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Last summer I was given some Day Lilies by my father's wife from their garden. They grow all over the place and seem to be spreading quite madly. I didn't have a suitable spot for them when I got home so I planted them in a big pot. They are now doing very well and have laves that are almost 2 dm. If I plant them in my borders, will the take over or will that take years before they spread too far.
In my experience they do spread, but the clumps just get bigger rather than them popping up all over the place. I thik it also depends on what variety they are...there was a clump of a rather ho hum orange hemerocallis when I moved here, I got fed up with it and dug it up as it didn't produce enough flowers to earn its keep. I must have missed some bits, as there are a couple of little plants there now, but I'll see what they do. I've planted out another couple,Kathereine Woodbury (I think) which has pinkish scented flowers, and a pale cream one. They've been in a year or so and haven't got massive by any means.
I have had mine for years and it has not popped up anywhere else, unless I put divisions there. I do dead head on a daily basis .
Mine haven't gone mad in the garden. I have split one up growing in a container and they look like they are doing ok at the moment.
If they'r ehappy the clumps get bigger each year but that just means you can lift and divide them and have more plants for your garden or to swap with firends and rellies. I have several forms in my garden and they're very forgiving, happy to grow in sun or part shade and in well drained or moist soils. Just make sure you scatter wildlife friendly slug pellets as the new shoots emerge in sprng cos the slugs love them.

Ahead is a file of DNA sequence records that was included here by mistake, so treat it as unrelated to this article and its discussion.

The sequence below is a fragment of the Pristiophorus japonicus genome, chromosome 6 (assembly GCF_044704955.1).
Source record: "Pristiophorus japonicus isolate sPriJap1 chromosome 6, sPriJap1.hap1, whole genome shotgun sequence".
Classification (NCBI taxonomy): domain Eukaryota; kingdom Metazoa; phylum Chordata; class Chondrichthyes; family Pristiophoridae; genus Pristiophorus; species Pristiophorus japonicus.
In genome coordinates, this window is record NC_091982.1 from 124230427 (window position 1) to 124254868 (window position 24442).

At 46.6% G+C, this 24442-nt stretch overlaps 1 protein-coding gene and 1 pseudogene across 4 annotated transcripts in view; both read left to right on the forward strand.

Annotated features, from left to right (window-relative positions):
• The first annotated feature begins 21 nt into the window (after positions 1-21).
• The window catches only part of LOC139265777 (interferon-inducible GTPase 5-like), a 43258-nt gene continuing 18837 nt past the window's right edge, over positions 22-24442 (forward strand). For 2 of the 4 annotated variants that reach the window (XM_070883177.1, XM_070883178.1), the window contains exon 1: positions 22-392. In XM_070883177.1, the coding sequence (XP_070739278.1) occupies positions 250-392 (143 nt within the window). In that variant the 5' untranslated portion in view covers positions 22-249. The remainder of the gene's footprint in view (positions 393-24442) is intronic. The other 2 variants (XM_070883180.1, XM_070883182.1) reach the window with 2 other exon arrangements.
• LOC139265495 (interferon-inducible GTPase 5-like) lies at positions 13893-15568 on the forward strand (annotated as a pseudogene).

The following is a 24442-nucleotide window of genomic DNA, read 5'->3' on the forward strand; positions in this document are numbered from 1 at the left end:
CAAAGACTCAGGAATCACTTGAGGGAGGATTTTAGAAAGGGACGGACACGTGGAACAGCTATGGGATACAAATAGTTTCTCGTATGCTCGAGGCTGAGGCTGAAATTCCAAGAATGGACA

Hmmm. I find them invasive because they are very happy in my garden and spread out into the lawn and swamp other plants.
I find lifting and dividing them difficult (but I am feeble) and doing so just invigorates the clumps and they spread even further. As I don't want any more clumps I have put divisions on the compost heap where they are now thriving! So I will have to dig them up from there.
They are the first green shoots which appear in late winter, cope with any amount of snow and frost and have been untouched by slugs here -perhaps because they wake up well before the slugs do.
I can't find anyone locally who wants any as they all have the same problem.
In conclusion -you have to love them to grow them and they do have some things going for them.
Much will depend upon which day lily you have. The early ones, mostly yellow or sandy-brown coloured, can become a bit much in some areas. The later hybrids - in every colour of the rainbow - don't do more than become a larger clump if happy.
Mine have never spread, the same ones show their heads every year
Mine are the yellow and sandy-brown types! Good description of the colour there, Bookertoo.